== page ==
Intel Announces Skylake-X: Bringing 18-Core HCC Silicon to Consumers for $1999by Ian Cutress on May 30, 2017 3:03 AM EST
Announcement Three: Skylake-X's New L3 Cache Architecture
(AKA I Like Big Cache and I Cannot Lie)
SKU madness aside, there's more to this launch than just the number of cores at what price. Deviating somewhat from their usual pattern, Intel has made some interesting changes to several elements of Skylake-X that are worth discussing. Next is how Intel is implementing the per-core cache.
In previous generations of HEDT processors (as well as the Xeon processors), Intel implemented an three stage cache before hitting main memory. The L1 and L2 caches were private to each core and inclusive, while the L3 cache was a last-level cache covering all cores and that also being inclusive. This, at a high level, means that any data in L2 is duplicated in L3, such that if a cache line is evicted into L2 it will still be present in the L3 if it is needed, rather than requiring a trip all the way out to DRAM. The sizes of the memory are important as well: with an inclusive L2 to L3 the L3 cache is usually several multiplies of the L2 in order to store all the L2 data plus some more for an L3. Intel typically had 256 kilobytes of L2 cache per core, and anywhere between 1.5MB to 3.75MB of L3 per core, which gave both caches plenty of room and performance. It is worth noting at this point that L2 cache is closer to the logic of the core, and space is at a premium.
With Skylake-X, this cache arrangement changes. When Skylake-S was originally launched, we noted that the L2 cache had a lower associativity as it allowed for more modularity, and this is that principle in action. Skylake-X processors will have their private L2 cache increased from 256 KB to 1 MB, a four-fold increase. This comes at the expense of the L3 cache, which is reduced from ~2.5MB/core to 1.375MB/core.
With such a large L2 cache, the L2 to L3 connection is no longer inclusive and now ‘non-inclusive’. Intel is using this terminology rather than ‘exclusive’ or ‘fully-exclusive’, as the L3 will still have some of the L3 features that aren’t present in a victim cache, such as prefetching. What this will mean however is more work for snooping, and keeping track of where cache lines are. Cores will snoop other cores’ L2 to find updated data with the DRAM as a backup (which may be out of date). In previous generations the L3 cache was always a backup, but now this changes.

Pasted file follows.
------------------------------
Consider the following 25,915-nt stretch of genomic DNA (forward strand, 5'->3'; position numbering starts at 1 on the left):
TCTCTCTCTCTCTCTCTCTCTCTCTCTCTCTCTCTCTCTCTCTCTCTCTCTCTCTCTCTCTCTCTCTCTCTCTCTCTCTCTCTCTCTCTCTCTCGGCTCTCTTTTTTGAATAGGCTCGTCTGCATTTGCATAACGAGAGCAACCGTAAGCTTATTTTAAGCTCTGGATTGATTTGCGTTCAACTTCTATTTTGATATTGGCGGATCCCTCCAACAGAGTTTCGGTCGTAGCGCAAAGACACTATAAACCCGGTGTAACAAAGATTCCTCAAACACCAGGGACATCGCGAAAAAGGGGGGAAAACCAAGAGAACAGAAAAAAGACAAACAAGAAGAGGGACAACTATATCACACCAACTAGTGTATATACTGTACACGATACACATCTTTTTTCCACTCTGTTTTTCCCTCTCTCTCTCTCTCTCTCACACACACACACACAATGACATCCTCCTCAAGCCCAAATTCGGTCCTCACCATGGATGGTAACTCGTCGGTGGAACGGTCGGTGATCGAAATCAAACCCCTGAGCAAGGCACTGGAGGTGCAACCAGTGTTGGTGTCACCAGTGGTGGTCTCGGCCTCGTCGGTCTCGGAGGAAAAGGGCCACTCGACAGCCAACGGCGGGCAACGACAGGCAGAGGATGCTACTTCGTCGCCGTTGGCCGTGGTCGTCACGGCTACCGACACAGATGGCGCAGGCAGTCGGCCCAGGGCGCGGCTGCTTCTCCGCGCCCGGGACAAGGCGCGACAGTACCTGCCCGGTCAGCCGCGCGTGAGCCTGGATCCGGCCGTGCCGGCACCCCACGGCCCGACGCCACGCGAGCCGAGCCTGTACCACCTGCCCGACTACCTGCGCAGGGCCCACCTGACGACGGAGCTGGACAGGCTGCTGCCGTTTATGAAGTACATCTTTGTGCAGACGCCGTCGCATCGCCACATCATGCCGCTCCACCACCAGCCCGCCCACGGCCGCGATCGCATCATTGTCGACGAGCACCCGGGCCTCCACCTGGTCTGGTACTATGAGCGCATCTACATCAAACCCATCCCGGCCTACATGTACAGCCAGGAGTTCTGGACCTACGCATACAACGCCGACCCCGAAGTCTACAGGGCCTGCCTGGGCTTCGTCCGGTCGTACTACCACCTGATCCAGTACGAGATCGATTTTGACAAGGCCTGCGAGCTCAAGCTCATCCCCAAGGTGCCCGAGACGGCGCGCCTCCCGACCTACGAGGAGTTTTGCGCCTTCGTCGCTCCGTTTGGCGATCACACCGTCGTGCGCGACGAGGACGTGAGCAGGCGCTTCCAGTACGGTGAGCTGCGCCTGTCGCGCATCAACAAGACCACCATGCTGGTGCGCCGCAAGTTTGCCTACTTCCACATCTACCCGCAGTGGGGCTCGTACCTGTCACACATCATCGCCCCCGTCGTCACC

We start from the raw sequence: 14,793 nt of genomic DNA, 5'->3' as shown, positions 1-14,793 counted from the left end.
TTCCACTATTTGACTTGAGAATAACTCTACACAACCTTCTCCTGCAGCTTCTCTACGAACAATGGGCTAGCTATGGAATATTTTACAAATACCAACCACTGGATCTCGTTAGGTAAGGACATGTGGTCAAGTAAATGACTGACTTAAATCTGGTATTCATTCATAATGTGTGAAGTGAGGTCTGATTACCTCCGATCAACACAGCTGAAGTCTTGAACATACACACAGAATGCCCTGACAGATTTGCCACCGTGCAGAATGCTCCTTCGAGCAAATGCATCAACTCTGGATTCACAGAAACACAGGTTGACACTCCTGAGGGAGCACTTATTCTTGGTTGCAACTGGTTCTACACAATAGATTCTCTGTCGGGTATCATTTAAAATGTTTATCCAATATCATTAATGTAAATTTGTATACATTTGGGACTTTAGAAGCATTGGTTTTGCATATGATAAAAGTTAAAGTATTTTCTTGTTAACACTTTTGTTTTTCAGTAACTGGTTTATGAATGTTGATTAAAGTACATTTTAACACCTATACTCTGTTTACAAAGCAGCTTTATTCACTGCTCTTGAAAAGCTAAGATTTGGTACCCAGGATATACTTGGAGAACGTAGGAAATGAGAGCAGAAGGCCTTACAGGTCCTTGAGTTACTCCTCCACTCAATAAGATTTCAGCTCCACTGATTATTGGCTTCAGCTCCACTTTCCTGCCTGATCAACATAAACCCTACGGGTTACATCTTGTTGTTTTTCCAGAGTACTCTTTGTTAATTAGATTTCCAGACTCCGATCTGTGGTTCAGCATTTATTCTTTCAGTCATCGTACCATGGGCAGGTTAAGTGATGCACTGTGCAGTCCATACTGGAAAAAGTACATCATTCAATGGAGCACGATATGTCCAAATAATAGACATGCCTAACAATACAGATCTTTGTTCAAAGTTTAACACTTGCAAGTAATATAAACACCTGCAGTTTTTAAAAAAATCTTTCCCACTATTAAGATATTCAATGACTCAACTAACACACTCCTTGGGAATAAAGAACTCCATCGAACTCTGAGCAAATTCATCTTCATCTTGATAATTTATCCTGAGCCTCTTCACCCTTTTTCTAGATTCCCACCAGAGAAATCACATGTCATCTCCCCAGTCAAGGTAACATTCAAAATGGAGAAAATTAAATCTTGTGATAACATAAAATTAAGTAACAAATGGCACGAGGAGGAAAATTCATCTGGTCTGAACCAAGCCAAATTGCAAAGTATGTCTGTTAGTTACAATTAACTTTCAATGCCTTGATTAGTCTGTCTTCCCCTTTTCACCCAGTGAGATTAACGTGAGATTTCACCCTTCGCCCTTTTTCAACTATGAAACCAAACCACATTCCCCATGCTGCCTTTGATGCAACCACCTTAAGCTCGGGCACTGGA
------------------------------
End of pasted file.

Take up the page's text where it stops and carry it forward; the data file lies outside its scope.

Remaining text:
The good element of this design is that a larger L2 will increase the hit-rate and decrease the miss-rate. Depending on the level of associativity (which has not been disclosed yet, at least not in the basic slide decks), a general rule I have heard is that a double of cache size decreases the miss rate by the sqrt(2), and is liable for a 3-5% IPC uplift in a regular workflow. Thus here’s a conundrum for you: if the L2 has a factor 2 better hit rate, leading to an 8-13% IPC increase, it’s not the same performance as Skylake-S. It may be the same microarchitecture outside the caches, but we get a situation where performance will differ.
Fundamental Realisation: Skylake-S IPC and Skylake-X IPC will be different.
This is something that fundamentally requires in-depth testing. Combine this with the change in the L3 cache, and it is hard to predict the outcome without being a silicon design expert. I am not one of those, but it's something I want to look into as we approach the actual Skylake-X launch.
More things to note on the cache structure. There are many ‘ways’ to do it, one of which I imagined initially is a partitioned cache strategy. The cache layout could be the same as previous generations, but partitions of the L3 were designated L2. This makes life difficult, because then you have a partition of the L2 at the same latency of the L3, and that brings a lot of headaches if the L2 latency has a wide variation. This method would be easy for silicon layout, but hard to implement. Looking at the HCC silicon representation in our slide-deck, it’s clear that there is no fundamental L3 covering all the cores – each core has its partition. That being the case, we now have an L2 at approximately the same size as the L3, at least per core. Given these two points, I fully suspect that Intel is running a physical L2 at 1MB, which will give the design the high hit-rate and consistent low-latency it needs. This will be one feather in the cap for Intel.